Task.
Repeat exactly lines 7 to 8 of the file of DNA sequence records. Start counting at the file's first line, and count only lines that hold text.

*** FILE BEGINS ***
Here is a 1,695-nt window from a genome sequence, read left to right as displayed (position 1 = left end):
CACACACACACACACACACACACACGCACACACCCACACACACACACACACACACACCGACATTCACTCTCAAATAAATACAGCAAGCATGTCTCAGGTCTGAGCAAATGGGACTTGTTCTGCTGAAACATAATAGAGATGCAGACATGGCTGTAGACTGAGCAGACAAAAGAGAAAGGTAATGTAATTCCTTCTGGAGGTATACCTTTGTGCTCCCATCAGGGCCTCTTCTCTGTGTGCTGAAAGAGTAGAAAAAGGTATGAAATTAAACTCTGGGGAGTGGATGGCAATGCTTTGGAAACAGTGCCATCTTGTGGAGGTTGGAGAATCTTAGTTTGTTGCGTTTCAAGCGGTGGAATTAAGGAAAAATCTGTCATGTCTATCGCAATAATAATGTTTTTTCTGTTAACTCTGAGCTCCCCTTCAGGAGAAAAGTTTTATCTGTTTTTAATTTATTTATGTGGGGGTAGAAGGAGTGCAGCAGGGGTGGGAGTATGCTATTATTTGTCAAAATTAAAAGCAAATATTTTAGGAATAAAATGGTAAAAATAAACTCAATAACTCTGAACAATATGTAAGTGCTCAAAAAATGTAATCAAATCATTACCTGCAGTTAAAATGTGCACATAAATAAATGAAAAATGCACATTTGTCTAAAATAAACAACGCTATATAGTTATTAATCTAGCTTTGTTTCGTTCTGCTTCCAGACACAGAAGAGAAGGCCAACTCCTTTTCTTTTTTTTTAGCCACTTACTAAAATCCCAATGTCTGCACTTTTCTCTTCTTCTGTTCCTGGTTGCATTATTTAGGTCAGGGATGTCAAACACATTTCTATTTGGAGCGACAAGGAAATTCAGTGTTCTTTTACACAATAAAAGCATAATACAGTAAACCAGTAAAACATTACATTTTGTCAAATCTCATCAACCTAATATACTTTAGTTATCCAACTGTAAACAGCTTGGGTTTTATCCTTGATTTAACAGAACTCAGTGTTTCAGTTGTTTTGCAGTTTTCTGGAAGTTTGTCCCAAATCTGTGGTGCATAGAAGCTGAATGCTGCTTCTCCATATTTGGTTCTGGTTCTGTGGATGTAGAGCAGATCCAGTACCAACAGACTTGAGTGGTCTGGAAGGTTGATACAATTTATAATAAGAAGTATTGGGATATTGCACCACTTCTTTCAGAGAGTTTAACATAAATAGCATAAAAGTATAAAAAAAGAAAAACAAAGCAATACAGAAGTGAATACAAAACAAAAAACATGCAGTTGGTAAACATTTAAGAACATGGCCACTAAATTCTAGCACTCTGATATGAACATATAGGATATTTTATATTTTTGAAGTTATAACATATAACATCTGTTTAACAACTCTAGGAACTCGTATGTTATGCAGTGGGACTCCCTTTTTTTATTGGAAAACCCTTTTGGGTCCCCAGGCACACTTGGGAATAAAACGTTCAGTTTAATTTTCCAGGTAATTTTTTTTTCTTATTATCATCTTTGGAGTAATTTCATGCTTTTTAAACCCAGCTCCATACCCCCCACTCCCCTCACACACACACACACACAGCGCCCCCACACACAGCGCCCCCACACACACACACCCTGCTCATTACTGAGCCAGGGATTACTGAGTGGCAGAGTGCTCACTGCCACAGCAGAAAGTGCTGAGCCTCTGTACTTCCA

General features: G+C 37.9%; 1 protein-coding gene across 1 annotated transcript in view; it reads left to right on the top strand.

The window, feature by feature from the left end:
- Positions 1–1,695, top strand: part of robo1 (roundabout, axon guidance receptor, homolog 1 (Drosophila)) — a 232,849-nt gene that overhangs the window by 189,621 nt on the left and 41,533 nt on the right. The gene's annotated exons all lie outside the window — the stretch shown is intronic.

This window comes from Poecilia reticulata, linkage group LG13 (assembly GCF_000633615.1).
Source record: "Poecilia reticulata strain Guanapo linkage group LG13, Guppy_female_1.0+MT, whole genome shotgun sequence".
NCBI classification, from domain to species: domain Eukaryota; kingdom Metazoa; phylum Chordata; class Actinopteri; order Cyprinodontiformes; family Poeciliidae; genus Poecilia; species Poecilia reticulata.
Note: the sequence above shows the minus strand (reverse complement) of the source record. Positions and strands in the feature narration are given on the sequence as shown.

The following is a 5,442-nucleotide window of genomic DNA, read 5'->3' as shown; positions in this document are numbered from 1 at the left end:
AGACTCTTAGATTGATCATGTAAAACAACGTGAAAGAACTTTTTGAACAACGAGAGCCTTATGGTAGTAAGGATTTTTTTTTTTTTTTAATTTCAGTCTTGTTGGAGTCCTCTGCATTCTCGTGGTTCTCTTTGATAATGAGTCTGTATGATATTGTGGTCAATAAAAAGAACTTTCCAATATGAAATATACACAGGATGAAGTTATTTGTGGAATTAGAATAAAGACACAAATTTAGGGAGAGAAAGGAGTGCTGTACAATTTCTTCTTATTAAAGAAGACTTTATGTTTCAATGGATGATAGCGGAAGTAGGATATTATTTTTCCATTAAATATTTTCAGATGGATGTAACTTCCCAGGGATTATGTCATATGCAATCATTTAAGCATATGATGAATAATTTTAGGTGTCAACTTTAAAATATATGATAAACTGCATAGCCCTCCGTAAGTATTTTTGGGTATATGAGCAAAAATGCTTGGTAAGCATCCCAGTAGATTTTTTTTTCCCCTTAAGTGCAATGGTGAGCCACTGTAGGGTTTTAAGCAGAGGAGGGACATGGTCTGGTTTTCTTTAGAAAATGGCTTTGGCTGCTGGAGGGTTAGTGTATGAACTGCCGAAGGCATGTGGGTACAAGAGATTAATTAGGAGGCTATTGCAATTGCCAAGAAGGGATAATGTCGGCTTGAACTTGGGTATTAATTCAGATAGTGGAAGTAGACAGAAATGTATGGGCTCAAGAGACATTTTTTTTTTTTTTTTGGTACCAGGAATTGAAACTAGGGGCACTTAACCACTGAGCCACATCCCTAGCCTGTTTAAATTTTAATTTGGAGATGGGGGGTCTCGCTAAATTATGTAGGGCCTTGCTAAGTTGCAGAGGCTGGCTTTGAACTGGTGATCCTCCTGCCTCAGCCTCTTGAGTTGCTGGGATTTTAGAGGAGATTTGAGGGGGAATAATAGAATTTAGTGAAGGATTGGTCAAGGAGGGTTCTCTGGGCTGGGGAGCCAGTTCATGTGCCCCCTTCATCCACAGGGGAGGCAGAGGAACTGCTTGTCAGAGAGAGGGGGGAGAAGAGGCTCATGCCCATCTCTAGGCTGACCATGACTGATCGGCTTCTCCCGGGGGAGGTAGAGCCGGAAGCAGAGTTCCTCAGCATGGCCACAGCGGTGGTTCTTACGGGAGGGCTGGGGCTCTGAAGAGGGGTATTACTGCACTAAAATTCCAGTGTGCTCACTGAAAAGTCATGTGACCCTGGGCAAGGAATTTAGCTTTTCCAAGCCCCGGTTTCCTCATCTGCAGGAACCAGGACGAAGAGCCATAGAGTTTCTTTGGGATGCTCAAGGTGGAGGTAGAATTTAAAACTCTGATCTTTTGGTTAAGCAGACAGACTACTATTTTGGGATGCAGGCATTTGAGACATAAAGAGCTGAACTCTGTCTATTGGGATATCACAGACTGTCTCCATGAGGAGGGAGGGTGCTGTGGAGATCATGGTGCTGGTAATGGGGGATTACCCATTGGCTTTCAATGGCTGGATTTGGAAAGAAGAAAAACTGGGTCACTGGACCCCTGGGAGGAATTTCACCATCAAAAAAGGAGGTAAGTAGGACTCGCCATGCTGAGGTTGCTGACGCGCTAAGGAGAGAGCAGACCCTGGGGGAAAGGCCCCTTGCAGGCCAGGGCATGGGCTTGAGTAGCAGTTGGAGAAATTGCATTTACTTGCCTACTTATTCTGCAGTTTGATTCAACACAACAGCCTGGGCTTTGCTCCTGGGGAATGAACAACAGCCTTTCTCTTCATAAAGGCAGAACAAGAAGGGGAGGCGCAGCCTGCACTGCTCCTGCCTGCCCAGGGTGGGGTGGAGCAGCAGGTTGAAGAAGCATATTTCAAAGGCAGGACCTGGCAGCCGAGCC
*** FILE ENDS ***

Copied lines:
Source record: "Poecilia reticulata strain Guanapo linkage group LG13, Guppy_female_1.0+MT, whole genome shotgun sequence".
NCBI classification, from domain to species: domain Eukaryota; kingdom Metazoa; phylum Chordata; class Actinopteri; order Cyprinodontiformes; family Poeciliidae; genus Poecilia; species Poecilia reticulata.